by Sergei KORENEVSKY, Dr. Sc. (Hist.), RAS Institute of Archeology, Moscow, Russia
The first burial mounds appeared in Eurasia about 6 or 7 thousand years ago, just on the eve of the Iron Age. They were built by numerous tribes such as the Huns, Scythians, Sauromatae, Alans, Polovtsians (Cumans), Mongolians, Celts, Slavs and Teutons, who lived in the ancient times and in the early Middle Ages and who are well known from written evidence. The same custom held independently also on the American continent among the Hopewells inhabiting in the 1st-5th cent. A.D. the northeastern and mideastern parts of what is now the United States, and the Mississippian tribes populating the Midland between the 7th and 17th centuries of the Common Era. This tradition went out of existence only with the spreading of Christianity and Islam, largely in the 10th to 13th centuries.
Kurgan burial mounds are as much a part of the landscapes of Russia's steppe, forest-steppe and forest belts. Many legends haunt these monumental testimonies of bygone ages. Now what is the origin of the word kurgan? The Etymological Dictionary of the Russian Language (Alexander Preobrazhensky, 1959) says it comes from the Cuman kurman, or a fortress. The same interpretation is in the Dictionary of the Russian Language of the 11th-14th Centuries (Nauka Publishers, 1981).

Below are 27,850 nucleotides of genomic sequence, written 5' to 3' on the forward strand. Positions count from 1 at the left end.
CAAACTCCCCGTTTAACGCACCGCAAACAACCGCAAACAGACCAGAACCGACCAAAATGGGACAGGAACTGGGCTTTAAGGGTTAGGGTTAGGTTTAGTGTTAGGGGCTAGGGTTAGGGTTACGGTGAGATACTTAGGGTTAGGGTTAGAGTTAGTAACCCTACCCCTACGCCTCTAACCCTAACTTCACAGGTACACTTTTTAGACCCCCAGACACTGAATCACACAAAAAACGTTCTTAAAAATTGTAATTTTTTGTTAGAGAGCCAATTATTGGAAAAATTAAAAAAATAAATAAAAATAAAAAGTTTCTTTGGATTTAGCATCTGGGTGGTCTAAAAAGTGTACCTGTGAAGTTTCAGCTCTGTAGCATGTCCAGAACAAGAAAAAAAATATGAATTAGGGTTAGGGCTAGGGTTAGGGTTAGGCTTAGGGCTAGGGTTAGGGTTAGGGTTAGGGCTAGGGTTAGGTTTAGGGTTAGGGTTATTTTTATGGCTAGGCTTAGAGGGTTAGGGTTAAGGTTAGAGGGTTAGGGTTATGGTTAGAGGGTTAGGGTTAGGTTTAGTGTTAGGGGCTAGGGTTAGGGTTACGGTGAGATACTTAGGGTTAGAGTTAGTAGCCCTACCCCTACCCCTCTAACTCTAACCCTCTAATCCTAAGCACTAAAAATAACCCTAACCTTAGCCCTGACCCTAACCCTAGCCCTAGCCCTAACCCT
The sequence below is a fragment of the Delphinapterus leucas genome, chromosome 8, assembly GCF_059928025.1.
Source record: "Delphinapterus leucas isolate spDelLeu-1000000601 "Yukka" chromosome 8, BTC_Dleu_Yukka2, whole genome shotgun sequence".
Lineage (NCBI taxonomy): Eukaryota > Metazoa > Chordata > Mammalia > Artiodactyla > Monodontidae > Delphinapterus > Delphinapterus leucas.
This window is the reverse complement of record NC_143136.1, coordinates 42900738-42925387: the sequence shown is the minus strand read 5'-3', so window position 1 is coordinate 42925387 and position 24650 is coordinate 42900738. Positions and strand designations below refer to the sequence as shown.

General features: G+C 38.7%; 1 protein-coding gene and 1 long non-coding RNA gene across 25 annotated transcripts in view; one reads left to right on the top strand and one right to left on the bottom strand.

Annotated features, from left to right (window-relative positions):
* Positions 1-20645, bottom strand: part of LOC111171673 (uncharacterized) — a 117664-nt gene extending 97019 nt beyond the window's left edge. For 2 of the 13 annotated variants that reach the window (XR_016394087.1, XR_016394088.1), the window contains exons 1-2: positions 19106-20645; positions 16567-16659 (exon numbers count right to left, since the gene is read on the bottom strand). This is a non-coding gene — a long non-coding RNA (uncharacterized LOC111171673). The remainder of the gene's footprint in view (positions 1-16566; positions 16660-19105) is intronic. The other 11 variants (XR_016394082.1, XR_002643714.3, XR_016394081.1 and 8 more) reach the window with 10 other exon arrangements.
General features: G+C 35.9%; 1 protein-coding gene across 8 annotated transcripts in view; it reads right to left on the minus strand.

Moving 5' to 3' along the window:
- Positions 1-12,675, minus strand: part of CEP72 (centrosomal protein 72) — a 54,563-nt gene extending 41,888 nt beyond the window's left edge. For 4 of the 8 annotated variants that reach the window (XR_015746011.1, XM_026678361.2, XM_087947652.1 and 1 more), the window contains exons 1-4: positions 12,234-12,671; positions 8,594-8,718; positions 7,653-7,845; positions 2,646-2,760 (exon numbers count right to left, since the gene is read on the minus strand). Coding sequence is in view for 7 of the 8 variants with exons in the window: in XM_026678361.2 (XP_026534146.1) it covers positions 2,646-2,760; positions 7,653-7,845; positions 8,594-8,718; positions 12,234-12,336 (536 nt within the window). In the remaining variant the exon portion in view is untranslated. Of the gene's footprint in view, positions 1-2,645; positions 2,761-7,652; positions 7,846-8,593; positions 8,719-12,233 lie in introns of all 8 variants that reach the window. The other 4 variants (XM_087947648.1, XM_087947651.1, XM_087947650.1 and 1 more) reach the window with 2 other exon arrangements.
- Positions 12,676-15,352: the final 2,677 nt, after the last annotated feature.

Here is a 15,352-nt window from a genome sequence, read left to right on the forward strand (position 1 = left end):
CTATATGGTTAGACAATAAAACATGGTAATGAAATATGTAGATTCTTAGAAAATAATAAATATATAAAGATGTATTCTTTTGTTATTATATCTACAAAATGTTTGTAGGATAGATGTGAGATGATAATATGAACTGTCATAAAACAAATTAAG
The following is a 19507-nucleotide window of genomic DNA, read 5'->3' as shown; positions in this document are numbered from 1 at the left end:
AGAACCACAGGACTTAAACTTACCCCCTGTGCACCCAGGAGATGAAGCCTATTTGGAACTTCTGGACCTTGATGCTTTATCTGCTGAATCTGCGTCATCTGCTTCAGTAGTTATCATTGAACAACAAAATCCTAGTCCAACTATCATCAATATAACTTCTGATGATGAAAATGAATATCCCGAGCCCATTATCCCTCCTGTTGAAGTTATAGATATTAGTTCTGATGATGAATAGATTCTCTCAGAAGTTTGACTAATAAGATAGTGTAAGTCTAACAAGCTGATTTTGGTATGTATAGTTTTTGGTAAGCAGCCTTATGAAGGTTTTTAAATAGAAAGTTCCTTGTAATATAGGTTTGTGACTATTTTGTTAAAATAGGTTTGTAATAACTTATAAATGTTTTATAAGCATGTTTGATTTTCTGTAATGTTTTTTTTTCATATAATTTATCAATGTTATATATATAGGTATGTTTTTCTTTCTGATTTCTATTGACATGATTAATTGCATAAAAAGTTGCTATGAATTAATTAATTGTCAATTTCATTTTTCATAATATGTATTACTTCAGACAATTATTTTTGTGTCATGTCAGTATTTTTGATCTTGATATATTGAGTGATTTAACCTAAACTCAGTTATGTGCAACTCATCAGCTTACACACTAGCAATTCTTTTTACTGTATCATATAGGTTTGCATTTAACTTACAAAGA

Burial kurgans are the artificial barrows raised over the tomb, sometimes with a ring of undressed stone blocks around them. That's the actual meaning... But if we take The Encyclopedic Dictionary of Old Russian published in 1893 by Izmail Sreznevsky, a Slavonic philologist, ethnographer and paleographer elected to the St. Petersburg Academy of Sciences in 1851--this dictionary gives several meanings of the kurgan, and does not trace it to the Turkic roots. The author dates the earliest written evidence when this
word was first mentioned to 1223, the year of the battle of the Russians and Cumans against ... Читать далее